United States District Court, D. Nevada
JAMES C. MAHAN, District Judge.
Presently before the court is defendants Sprint Solutions, Inc., Nextel Finance Company, Sprint United Management Company, Nextel of California, Inc., Nextel Boost of California, LLC, and Nextel Communications, Inc.'s (collectively "Sprint") motion in limine to exclude the testimony of plaintiff's expert Wayne E. Stark ("Stark") from presenting any theory of literal infringement of claim 6 at trial. (Doc. # 180). Plaintiff 2-Way Computing ("2-Way") filed a response, (docs. ## 189 and 191), and Sprint filed a reply, (docs. ## 200 and 201).
This is an action brought by 2-Way for patent infringement. 2-Way accuses Sprint of infringing U.S. Patent No. 5, 434, 797, entitled "Audio Communication System for a Computer and Network" ("the 797 patent"). (Doc. # 1 at 2). 2-Way describes the patent as an audio communication system that allows the user to talk with other users over a shared network. Rather than having to rely on traditional telephone lines, the user can use a computer to place a call and continue to work on other applications and perform other tasks while the audio communication system is operating. ( Id. at 6). 2-Way asserts that Sprint has infringed on 23 claims of the 797 patent. (Doc. # 23 Attach. 1 at 2).
Robert Barrus is named as the inventor of the 797 patent, which was issued by the U.S. Patent Office on July 18, 1995. (Doc. # 1 at 6).
On June 13, 2014, this court granted partial summary judgment for Sprint and dismissed the issues under the doctrine of equivalents, but denied summary judgment regarding the issues of literal infringement. (Doc. # 160). The court held that audio data packets must consist of status information, audio data, and an arbitration value to constitute an infringement on claim 6. ( Id. at 8-9). The parties have stipulated for trial to begin at the court's convenience after August 24, 2015. (Doc. # 185 at 11). Sprint has filed the instant motion in limine . (Doc. # 180).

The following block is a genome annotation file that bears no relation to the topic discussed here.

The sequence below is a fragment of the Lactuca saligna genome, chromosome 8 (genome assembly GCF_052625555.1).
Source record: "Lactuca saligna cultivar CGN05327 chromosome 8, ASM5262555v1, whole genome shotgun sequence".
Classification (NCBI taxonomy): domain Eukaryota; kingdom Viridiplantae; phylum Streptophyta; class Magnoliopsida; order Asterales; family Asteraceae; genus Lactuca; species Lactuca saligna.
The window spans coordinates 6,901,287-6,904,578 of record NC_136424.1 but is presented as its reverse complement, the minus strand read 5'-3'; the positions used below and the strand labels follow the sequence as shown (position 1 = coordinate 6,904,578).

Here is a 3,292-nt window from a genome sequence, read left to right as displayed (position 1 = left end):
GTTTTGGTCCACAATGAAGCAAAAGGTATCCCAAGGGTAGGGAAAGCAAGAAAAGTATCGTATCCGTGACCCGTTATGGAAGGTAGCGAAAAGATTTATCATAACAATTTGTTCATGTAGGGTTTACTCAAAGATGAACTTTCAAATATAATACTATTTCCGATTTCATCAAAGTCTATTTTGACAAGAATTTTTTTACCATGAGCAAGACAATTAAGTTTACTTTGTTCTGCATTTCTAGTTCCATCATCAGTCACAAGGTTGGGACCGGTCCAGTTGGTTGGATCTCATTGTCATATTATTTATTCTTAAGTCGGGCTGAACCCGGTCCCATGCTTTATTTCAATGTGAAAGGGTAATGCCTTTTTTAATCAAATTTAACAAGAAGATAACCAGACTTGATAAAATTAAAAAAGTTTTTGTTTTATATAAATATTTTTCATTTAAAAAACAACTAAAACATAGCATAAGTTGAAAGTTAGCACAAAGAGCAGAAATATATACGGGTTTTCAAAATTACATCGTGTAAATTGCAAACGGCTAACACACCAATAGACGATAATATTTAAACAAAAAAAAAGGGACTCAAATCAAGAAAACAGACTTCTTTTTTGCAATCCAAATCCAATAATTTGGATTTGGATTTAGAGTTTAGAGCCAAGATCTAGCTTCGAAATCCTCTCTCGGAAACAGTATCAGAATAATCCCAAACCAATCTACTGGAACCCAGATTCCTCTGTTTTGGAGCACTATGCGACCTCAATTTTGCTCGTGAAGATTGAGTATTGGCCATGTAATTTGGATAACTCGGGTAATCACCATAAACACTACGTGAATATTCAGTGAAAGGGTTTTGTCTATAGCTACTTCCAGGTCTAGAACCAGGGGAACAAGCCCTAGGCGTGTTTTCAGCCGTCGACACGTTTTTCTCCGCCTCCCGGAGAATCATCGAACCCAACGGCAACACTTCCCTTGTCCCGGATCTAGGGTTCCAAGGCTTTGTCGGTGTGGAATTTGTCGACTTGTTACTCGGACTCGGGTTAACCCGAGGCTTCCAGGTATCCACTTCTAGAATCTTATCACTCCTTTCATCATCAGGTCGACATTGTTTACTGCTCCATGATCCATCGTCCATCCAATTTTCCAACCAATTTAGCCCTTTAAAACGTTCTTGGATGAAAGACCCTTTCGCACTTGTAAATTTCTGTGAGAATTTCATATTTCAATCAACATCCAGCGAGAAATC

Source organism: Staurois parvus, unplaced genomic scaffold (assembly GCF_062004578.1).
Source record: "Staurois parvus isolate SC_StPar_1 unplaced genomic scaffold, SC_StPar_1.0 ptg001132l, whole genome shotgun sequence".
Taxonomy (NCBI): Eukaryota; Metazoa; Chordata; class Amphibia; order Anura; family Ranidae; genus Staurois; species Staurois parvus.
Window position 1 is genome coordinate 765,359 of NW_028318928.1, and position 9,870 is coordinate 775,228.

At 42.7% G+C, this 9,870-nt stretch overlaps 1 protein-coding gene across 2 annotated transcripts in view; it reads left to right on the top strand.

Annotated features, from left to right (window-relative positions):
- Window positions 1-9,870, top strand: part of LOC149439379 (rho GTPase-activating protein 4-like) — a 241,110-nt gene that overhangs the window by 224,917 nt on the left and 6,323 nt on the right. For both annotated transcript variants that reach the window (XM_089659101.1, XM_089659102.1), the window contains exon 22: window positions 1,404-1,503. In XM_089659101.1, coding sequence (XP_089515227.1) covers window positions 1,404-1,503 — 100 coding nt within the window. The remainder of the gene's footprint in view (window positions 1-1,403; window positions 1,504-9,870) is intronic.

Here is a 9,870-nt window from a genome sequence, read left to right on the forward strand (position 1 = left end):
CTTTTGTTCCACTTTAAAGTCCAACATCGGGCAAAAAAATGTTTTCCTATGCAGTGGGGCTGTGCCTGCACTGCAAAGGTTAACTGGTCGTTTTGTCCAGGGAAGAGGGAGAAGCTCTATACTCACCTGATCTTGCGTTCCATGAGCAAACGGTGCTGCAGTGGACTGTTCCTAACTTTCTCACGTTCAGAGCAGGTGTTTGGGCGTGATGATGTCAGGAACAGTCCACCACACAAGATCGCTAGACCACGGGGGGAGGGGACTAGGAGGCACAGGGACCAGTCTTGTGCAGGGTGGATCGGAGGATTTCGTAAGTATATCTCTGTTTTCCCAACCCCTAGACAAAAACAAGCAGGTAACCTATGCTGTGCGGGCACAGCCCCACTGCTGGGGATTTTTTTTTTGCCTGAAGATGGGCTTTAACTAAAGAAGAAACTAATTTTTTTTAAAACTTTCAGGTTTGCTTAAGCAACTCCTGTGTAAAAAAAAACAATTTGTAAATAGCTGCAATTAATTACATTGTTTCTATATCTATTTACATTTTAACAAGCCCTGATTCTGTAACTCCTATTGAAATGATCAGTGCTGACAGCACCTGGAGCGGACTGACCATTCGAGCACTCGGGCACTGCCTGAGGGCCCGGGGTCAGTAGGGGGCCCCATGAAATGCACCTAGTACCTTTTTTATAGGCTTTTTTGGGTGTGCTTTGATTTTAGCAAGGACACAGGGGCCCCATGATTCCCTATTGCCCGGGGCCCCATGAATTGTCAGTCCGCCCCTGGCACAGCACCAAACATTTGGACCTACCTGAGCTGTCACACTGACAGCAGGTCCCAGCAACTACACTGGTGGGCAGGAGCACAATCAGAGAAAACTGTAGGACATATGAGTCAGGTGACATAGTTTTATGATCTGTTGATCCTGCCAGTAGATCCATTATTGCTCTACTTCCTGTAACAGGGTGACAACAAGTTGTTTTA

II. Legal standard
"The court must decide any preliminary question about whether... evidence is admissible." Fed.R.Evid. 104. Motions in limine are procedural mechanisms by which the court can make evidentiary ruling in advance of trial, often to preclude the use of unfairly prejudicial evidence. United States v. Heller, 551 F.3d 1108, 1111-12 (9th Cir. 2009); Brodit v. Cambra, 350 F.3d 985, 1004-05 (9th Cir. 2003).
"Although the Federal Rules of Evidence do not explicitly authorize in limine rulings, the practice has developed pursuant to the district court's inherent authority to manage the course of trials." Luce v. United States, 469 U.S. 38, 41 n.4 (1980). Motions in limine may be used to exclude evidence in advance of trial. See Fed.R.Evid. 103; United States v. Williams, 939 F.2d 721, 723 (9th Cir. 1991) (affirming district court's ruling in limine that prosecution could admit impeachment evidence under Fed.R.Evid. 609).
Judges have broad discretion when ruling on motions in limine . See Jenkins v. Chrysler Motors Corp., 316 F.3d 663, 664 (7th Cir. 2002); see also Trevino v. Gates, 99 F.3d 911, 922 (9th Cir. 1999) ("The district court has considerable latitude in performing a Rule 403 balancing test and we will uphold its decision absent clear abuse of discretion.").
" In limine rulings are not binding on the trial judge [who] may always change his mind during the course of a trial." Ohler v. United States, 529 U.S. 753, 758 n.3 (2000); accord. Luce, 469 U.S. at 41 (noting that in limine rulings are always subject to change, especially if the evidence unfolds in an unanticipated manner).
A. Stark's report failed to offer a complete statement of, or a basis or reasons for his opinions pertaining to literal infringement theories for claim 6
Fed. R. Civ. P. 26(a)(2)(B) details how expert witnesses must provide a written report prior to trial. ...